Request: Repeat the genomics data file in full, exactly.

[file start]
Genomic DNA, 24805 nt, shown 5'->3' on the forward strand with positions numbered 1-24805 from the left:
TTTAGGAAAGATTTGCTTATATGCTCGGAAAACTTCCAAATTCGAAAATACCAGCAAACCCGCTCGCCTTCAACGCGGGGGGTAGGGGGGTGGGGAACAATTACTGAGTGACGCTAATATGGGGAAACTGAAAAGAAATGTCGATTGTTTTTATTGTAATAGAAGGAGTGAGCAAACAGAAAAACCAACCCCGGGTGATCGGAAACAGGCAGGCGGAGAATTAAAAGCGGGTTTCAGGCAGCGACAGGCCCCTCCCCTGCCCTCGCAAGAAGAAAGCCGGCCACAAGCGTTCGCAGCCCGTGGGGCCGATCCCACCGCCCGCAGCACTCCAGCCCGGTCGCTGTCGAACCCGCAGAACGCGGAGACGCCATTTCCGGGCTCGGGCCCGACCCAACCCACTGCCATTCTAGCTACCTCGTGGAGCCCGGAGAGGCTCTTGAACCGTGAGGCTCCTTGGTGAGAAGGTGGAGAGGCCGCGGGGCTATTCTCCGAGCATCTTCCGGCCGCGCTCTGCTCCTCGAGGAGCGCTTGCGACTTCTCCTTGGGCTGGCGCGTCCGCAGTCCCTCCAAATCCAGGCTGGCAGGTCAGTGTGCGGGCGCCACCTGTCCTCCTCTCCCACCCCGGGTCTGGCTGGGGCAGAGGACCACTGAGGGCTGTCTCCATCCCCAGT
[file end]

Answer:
Genomic DNA, 24805 nt, shown 5'->3' on the forward strand with positions numbered 1-24805 from the left:
TTTAGGAAAGATTTGCTTATATGCTCGGAAAACTTCCAAATTCGAAAATACCAGCAAACCCGCTCGCCTTCAACGCGGGGGGTAGGGGGGTGGGGAACAATTACTGAGTGACGCTAATATGGGGAAACTGAAAAGAAATGTCGATTGTTTTTATTGTAATAGAAGGAGTGAGCAAACAGAAAAACCAACCCCGGGTGATCGGAAACAGGCAGGCGGAGAATTAAAAGCGGGTTTCAGGCAGCGACAGGCCCCTCCCCTGCCCTCGCAAGAAGAAAGCCGGCCACAAGCGTTCGCAGCCCGTGGGGCCGATCCCACCGCCCGCAGCACTCCAGCCCGGTCGCTGTCGAACCCGCAGAACGCGGAGACGCCATTTCCGGGCTCGGGCCCGACCCAACCCACTGCCATTCTAGCTACCTCGTGGAGCCCGGAGAGGCTCTTGAACCGTGAGGCTCCTTGGTGAGAAGGTGGAGAGGCCGCGGGGCTATTCTCCGAGCATCTTCCGGCCGCGCTCTGCTCCTCGAGGAGCGCTTGCGACTTCTCCTTGGGCTGGCGCGTCCGCAGTCCCTCCAAATCCAGGCTGGCAGGTCAGTGTGCGGGCGCCACCTGTCCTCCTCTCCCACCCCGGGTCTGGCTGGGGCAGAGGACCACTGAGGGCTGTCTCCATCCCCAGT